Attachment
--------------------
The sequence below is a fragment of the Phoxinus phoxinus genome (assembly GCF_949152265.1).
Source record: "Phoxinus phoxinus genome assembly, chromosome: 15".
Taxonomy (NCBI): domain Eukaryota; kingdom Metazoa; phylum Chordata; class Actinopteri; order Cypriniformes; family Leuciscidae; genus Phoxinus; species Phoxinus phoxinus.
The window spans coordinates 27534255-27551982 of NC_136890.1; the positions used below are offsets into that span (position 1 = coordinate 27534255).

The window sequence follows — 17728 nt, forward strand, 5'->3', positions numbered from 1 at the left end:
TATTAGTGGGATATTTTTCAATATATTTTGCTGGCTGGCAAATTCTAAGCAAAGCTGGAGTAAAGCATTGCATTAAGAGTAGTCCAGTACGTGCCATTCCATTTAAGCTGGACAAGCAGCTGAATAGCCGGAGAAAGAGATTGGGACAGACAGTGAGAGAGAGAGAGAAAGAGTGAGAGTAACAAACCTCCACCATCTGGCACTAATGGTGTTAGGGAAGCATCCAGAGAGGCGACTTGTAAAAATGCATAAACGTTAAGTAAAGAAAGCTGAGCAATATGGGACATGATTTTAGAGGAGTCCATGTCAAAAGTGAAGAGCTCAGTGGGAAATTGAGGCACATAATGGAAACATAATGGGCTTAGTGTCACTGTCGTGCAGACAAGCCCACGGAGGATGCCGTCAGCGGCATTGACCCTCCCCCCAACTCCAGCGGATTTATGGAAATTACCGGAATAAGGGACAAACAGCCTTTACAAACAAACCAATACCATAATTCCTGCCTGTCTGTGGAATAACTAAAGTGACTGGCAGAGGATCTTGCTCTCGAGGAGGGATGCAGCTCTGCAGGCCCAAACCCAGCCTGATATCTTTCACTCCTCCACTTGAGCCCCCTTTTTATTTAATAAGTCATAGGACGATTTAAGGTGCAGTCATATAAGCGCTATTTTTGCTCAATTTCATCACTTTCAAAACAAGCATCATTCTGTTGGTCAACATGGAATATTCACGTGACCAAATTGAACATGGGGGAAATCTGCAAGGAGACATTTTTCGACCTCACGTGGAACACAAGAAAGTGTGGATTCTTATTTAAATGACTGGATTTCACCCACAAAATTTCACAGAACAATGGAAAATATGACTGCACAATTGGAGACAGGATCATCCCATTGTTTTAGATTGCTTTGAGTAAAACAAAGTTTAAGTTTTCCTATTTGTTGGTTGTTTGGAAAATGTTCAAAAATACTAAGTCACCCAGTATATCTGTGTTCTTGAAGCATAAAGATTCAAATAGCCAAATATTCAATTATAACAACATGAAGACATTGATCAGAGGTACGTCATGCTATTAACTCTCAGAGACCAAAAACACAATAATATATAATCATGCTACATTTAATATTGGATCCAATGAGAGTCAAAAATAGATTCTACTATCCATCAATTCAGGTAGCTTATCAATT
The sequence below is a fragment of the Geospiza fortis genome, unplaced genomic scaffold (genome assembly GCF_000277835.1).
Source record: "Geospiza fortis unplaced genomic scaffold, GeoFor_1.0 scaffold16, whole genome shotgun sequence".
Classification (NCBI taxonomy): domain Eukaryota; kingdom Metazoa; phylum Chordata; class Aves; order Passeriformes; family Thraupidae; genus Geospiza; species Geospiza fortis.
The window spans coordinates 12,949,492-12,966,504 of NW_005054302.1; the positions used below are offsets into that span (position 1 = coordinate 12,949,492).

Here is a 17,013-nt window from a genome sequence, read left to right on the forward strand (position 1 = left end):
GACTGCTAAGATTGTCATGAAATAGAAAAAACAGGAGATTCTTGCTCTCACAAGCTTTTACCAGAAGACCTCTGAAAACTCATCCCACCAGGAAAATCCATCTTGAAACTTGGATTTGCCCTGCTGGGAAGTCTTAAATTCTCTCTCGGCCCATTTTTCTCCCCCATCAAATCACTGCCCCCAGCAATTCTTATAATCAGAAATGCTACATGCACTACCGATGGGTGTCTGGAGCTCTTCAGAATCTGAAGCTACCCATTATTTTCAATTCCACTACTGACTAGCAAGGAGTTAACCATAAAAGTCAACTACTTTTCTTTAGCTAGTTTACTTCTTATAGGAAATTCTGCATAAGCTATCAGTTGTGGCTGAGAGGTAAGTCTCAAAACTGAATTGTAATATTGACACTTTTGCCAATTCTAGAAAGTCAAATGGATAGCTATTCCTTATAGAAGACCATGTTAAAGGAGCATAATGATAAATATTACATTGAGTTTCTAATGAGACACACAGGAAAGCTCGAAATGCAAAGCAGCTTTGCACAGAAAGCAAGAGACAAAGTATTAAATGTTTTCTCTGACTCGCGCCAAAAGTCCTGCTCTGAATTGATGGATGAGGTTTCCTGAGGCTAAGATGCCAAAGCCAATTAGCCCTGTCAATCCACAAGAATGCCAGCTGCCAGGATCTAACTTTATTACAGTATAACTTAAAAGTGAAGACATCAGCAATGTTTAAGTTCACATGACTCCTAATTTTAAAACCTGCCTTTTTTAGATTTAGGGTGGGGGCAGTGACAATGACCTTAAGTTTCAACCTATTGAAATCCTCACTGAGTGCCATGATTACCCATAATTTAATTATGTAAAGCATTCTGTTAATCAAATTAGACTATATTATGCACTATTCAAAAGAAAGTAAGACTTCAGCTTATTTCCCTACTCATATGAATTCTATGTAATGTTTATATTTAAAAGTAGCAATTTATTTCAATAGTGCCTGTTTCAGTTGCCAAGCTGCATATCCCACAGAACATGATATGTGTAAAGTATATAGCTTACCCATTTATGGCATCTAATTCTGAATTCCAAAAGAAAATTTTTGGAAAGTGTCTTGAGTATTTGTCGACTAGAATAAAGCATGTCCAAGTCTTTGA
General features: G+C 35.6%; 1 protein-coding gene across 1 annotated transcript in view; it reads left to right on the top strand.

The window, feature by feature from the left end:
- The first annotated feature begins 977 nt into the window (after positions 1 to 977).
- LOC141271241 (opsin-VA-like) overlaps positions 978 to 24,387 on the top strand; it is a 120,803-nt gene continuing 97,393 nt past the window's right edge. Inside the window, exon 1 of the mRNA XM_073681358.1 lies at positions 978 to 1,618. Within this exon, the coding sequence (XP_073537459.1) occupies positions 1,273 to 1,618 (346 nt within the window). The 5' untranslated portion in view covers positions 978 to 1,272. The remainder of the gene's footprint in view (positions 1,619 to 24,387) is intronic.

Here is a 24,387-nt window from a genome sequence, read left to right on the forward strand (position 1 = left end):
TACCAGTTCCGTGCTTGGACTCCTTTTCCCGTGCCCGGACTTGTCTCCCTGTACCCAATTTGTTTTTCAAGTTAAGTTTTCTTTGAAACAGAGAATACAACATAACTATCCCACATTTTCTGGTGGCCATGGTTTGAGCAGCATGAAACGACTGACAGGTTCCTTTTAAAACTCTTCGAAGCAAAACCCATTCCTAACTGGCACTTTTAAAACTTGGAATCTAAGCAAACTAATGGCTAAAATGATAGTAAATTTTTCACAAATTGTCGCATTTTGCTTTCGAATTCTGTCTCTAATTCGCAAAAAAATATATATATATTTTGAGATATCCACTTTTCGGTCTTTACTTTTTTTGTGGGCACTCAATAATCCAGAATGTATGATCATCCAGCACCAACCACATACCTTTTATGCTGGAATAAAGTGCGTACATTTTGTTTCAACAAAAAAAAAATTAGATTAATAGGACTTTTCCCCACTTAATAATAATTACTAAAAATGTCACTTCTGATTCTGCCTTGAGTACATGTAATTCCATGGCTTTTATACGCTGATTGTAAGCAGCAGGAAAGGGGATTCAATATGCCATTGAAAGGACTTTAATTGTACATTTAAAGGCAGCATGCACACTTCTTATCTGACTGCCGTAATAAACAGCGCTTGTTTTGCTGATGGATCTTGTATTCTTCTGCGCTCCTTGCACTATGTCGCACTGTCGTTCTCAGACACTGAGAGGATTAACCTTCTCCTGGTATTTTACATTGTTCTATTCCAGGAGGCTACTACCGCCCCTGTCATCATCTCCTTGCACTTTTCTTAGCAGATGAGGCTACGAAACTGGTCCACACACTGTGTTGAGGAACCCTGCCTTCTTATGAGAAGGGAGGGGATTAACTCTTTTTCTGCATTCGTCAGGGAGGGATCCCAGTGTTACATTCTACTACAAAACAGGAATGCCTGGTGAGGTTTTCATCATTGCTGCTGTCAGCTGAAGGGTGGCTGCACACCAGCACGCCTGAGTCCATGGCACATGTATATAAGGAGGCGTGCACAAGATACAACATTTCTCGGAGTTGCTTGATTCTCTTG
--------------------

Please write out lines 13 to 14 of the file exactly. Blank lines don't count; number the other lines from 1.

General features: G+C 35.6%; 1 protein-coding gene across 1 annotated transcript in view; it reads left to right on the top strand.

The window, feature by feature from the left end: